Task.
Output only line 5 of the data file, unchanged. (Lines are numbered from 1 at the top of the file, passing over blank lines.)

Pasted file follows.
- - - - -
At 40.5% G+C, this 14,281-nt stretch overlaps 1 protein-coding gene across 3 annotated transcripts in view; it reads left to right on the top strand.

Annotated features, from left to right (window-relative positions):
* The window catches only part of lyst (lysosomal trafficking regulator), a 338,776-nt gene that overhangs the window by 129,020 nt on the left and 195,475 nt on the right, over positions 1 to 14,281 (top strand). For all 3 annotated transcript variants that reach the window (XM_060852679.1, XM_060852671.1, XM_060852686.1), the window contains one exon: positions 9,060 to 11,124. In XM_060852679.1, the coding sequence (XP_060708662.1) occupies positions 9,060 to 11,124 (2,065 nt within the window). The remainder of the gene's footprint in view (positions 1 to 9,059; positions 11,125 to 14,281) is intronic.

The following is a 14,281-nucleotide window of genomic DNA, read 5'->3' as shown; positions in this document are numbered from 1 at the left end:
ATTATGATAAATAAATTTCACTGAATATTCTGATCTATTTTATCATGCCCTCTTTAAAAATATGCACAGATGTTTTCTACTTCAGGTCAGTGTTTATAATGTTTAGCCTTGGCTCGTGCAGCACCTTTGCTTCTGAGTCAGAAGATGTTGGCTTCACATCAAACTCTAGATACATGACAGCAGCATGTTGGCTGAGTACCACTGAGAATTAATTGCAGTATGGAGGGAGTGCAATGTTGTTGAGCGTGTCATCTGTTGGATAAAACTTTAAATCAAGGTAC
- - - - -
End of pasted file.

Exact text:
ATTATGATAAATAAATTTCACTGAATATTCTGATCTATTTTATCATGCCCTCTTTAAAAATATGCACAGATGTTTTCTACTTCAGGTCAGTGTTTATAATGTTTAGCCTTGGCTCGTGCAGCACCTTTGCTTCTGAGTCAGAAGATGTTGGCTTCACATCAAACTCTAGATACATGACAGCAGCATGTTGGCTGAGTACCACTGAGAATTAATTGCAGTATGGAGGGAGTGCAATGTTGTTGAGCGTGTCATCTGTTGGATAAAACTTTAAATCAAGGTAC